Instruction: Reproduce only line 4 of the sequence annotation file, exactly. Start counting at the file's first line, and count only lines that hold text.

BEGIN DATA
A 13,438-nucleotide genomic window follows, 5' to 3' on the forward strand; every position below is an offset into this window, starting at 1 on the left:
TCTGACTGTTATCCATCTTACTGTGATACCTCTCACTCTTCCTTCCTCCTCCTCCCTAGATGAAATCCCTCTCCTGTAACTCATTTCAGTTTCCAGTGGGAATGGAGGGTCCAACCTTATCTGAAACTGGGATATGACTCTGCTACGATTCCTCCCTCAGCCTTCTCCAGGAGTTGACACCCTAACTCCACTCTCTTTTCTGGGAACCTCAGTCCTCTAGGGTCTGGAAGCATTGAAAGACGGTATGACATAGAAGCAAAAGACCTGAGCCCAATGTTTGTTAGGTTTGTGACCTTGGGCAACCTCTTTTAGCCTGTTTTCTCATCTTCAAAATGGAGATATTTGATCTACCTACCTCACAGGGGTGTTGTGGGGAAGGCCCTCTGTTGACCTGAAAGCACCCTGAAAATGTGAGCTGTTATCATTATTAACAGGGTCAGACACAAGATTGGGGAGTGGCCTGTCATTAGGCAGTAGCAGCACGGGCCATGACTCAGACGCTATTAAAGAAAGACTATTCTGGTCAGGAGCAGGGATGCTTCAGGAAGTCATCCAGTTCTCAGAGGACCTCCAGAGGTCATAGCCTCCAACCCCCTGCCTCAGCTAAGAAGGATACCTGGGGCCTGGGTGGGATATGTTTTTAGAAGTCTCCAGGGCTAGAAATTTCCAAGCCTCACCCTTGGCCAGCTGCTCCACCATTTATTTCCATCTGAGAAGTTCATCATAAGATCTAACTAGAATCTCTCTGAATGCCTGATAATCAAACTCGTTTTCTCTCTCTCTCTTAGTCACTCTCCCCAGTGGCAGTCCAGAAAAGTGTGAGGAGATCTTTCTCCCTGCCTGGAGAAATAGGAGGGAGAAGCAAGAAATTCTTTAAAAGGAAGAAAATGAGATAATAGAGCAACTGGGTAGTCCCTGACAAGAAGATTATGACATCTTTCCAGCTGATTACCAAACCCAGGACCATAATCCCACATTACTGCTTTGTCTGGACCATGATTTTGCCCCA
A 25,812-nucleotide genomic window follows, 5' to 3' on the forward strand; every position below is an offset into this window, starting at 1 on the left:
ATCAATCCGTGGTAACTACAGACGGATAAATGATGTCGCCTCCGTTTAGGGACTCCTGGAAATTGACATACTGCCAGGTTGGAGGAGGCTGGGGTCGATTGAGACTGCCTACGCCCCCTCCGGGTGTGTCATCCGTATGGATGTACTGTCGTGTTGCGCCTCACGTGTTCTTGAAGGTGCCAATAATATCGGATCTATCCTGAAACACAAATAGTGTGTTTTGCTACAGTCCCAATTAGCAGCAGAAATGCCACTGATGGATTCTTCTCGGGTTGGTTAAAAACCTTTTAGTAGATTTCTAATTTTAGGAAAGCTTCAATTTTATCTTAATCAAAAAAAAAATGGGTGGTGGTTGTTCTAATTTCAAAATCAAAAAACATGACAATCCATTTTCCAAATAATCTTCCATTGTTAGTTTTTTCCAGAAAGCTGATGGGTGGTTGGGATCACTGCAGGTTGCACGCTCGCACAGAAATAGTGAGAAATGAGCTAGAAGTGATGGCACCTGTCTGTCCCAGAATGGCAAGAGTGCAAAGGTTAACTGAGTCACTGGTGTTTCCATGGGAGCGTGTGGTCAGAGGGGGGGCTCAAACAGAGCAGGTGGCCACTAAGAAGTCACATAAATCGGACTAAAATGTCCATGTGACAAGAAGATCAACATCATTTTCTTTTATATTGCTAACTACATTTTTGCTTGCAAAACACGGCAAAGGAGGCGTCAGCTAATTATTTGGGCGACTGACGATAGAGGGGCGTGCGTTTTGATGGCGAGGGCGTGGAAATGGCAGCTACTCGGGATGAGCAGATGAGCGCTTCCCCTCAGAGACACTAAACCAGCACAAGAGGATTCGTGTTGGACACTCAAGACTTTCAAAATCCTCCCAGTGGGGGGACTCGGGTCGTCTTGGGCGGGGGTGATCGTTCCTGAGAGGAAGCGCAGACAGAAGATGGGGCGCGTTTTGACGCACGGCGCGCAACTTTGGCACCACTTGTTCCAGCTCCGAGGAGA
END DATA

ATCAATCCGTGGTAACTACAGACGGATAAATGATGTCGCCTCCGTTTAGGGACTCCTGGAAATTGACATACTGCCAGGTTGGAGGAGGCTGGGGTCGATTGAGACTGCCTACGCCCCCTCCGGGTGTGTCATCCGTATGGATGTACTGTCGTGTTGCGCCTCACGTGTTCTTGAAGGTGCCAATAATATCGGATCTATCCTGAAACACAAATAGTGTGTTTTGCTACAGTCCCAATTAGCAGCAGAAATGCCACTGATGGATTCTTCTCGGGTTGGTTAAAAACCTTTTAGTAGATTTCTAATTTTAGGAAAGCTTCAATTTTATCTTAATCAAAAAAAAAATGGGTGGTGGTTGTTCTAATTTCAAAATCAAAAAACATGACAATCCATTTTCCAAATAATCTTCCATTGTTAGTTTTTTCCAGAAAGCTGATGGGTGGTTGGGATCACTGCAGGTTGCACGCTCGCACAGAAATAGTGAGAAATGAGCTAGAAGTGATGGCACCTGTCTGTCCCAGAATGGCAAGAGTGCAAAGGTTAACTGAGTCACTGGTGTTTCCATGGGAGCGTGTGGTCAGAGGGGGGGCTCAAACAGAGCAGGTGGCCACTAAGAAGTCACATAAATCGGACTAAAATGTCCATGTGACAAGAAGATCAACATCATTTTCTTTTATATTGCTAACTACATTTTTGCTTGCAAAACACGGCAAAGGAGGCGTCAGCTAATTATTTGGGCGACTGACGATAGAGGGGCGTGCGTTTTGATGGCGAGGGCGTGGAAATGGCAGCTACTCGGGATGAGCAGATGAGCGCTTCCCCTCAGAGACACTAAACCAGCACAAGAGGATTCGTGTTGGACACTCAAGACTTTCAAAATCCTCCCAGTGGGGGGACTCGGGTCGTCTTGGGCGGGGGTGATCGTTCCTGAGAGGAAGCGCAGACAGAAGATGGGGCGCGTTTTGACGCACGGCGCGCAACTTTGGCACCACTTGTTCCAGCTCCGAGGAGA